Seller, a free settler who arrived in Sydney in 1833) had a wife and two children, but he came here to Norfolk Island in 1839 without them.  Having read some accounts of how women were distressed by the treatment of convicts in the penal colony on Van Dieman’s Land (now Tasmania), I can guess why she stayed in Sydney with the children.  I’m not at all convinced by the signage’s claim that by the time the Orfords family took up residence,  life was so far removed from the hardships and cruelty occurring just down the road that ladies sitting on the verandah to do their needlework were oblivious to it all.

One of Seller’s pastimes was painting, and his ‘Kingston from Flagstaff Hill’ is still hanging in the bedroom.  The other interesting feature is the trapdoor between the beds.  What was that for, I wonder?

During the Third Settlement, heralded by the arrival of the community from Pitcairn Island in 1856, the house was home to Isaac Young and his wife and 15 children. (Goodness only knows where they put them all!) They lived in the house till the early 1880s, and then a Methodist minister called Phelps moved in.  They called it the Faith Home of Norfolk Island, and converted 100 C of E believers to Methodism.  It reverted to C of E custodianship after that until the murky politics of Norfolk Island governance intervened. Since (despite the best efforts of assorted tour guides) I am sooooo not interested in that, (and neither are other tourists who say they are also sick of it) – suffice to say that this house and all the other buildings on this world heritage site now belong to the Commonwealth Government of Australia.  (And presumably, the restorations were done under their auspices.)

 

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Posted in Historic buildings, Museums, Norfolk Island 2018 | Tagged: | 4 Comments »

Norfolk Island Museums #1, June 26th, 2018

Posted by Lisa Hill on June 26, 2018

Today we went to the World Heritage site at Kingston and did the museums.

Commissariat store museum (Tim)

The site is world heritage because it is an almost complete Georgian village.  All the officers’ houses are built to the same design, and some of them are still in use as housing for commonwealth public servants who are seconded here for a year or two.  (Though they are a bit damp, apparently, so some prefer to rent elsewhere.)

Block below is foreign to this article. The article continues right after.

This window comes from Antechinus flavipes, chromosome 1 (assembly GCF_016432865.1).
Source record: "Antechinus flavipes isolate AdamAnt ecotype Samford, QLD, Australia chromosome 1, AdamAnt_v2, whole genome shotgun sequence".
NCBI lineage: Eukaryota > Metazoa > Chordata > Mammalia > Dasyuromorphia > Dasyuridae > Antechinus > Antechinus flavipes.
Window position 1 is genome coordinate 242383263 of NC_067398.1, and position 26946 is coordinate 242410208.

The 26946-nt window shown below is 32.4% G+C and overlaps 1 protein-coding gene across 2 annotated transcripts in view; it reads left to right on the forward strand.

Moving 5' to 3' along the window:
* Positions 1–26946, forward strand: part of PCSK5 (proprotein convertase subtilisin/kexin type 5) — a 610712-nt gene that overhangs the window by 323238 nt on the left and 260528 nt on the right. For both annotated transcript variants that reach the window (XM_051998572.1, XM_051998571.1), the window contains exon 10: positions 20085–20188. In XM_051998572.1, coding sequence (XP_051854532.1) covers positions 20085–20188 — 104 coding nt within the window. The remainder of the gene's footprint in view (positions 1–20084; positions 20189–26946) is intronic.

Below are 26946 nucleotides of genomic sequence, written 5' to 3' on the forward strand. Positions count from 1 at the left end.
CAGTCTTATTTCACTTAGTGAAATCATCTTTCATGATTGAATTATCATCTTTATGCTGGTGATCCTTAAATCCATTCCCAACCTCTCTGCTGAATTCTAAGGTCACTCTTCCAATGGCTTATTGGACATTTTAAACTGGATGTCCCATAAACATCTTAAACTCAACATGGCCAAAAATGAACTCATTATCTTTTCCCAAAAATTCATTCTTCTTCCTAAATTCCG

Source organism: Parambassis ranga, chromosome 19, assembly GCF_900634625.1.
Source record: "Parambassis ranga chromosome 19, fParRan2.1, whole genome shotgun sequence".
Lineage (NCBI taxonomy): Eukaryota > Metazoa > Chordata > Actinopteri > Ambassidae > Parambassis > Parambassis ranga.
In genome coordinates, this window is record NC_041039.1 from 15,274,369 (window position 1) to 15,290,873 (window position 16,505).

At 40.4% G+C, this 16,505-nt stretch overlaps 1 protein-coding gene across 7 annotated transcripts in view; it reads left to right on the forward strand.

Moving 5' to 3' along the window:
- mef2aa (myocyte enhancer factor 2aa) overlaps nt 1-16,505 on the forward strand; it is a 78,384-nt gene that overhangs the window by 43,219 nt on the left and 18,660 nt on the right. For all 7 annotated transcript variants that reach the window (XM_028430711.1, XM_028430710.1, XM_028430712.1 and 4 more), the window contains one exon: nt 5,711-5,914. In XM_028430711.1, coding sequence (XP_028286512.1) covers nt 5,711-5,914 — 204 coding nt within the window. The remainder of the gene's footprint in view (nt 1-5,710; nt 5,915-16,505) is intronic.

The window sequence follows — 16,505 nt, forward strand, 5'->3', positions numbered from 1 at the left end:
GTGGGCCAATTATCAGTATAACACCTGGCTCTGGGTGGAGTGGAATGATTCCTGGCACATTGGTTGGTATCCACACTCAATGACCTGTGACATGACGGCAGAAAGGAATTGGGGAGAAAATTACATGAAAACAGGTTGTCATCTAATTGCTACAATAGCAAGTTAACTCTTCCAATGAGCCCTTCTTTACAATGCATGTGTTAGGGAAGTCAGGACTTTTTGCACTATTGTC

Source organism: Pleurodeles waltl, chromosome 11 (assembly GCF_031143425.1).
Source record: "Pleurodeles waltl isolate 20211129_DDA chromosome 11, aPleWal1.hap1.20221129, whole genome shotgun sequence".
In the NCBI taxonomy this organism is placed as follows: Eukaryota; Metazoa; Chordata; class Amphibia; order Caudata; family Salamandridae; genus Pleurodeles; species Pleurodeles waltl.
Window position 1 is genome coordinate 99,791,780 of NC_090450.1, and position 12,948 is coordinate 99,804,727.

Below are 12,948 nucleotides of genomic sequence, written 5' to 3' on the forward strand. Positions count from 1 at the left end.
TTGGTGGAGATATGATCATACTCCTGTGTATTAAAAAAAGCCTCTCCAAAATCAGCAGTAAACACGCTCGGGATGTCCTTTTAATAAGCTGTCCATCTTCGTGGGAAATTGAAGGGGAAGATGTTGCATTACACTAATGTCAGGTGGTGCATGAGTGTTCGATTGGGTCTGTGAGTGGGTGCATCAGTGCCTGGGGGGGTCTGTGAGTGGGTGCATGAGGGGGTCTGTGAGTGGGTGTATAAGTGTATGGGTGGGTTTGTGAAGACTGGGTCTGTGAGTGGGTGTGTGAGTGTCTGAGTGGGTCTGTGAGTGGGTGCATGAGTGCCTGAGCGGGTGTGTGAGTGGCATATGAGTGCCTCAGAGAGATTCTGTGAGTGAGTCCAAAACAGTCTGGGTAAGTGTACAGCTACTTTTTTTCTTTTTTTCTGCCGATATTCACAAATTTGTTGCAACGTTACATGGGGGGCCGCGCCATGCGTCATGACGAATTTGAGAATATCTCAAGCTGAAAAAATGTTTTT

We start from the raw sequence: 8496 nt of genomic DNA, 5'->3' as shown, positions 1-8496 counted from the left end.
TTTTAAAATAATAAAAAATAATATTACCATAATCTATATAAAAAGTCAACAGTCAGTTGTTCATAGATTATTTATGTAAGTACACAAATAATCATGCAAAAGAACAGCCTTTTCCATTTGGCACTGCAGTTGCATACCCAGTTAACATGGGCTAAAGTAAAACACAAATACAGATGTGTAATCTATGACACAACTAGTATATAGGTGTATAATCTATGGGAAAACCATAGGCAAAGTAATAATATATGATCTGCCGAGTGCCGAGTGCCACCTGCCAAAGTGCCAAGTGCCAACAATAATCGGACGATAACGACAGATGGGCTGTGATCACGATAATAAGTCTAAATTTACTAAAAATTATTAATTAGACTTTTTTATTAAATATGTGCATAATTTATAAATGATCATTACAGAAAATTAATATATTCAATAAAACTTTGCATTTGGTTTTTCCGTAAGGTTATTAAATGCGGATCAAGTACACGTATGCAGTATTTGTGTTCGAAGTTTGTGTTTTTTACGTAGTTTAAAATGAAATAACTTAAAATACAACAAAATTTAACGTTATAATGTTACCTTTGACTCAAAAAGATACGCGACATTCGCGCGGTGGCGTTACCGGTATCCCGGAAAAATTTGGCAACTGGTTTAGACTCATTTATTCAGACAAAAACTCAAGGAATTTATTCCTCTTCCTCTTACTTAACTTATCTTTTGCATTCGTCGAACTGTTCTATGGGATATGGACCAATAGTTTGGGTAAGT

Apparently in one of the stoushes over who owns what on Norfolk, the NSW government wanted to charge rent for these houses, and the locals took umbrage over it because they reckon they own the buildings because Queen Victoria gave them the island.  So they burned down some of the houses…

Anyway, first up was the Commissariat Store Museum…

In a small room off to the side, there were some artefacts proving the existence of Polynesian settlement on Norfolk Island, but the reasons why they vanished from here are not known.  There are also some scraps of archaeological evidence of the First Settlement that began in 1788.

There are a lot more artefacts from the Second Settlement.  I particularly like the household items – see the contrast between the china ware that the officers used and the mocha ware used by lesser mortals…

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Crankmill (Tim)

There are also more melancholy exhibits. The crankmill was used solely for the purpose of punishing convicts. It was more slow and inefficient than other methods of crushing grain,  so this machine was just to inflict back-breaking labour on the men.

the kidnapping of Tuki & Huru

There was also the shameful story of two Maori chieftains called Tuki and Huru who were kidnapped so that they could teach the Brits how to weave flax.  The chieftains, of course, had no idea, since it was women’s work.  Eventually they were taken back to New Zealand and released.  The baskets on display were given as gifts, and have an interesting little tale of their own.  In the 21st century they were repatriated to the Kiwis, who promptly returned them, saying that they had been given as gifts, and they don’t take back gifts after they’ve been given.

NI pine & flax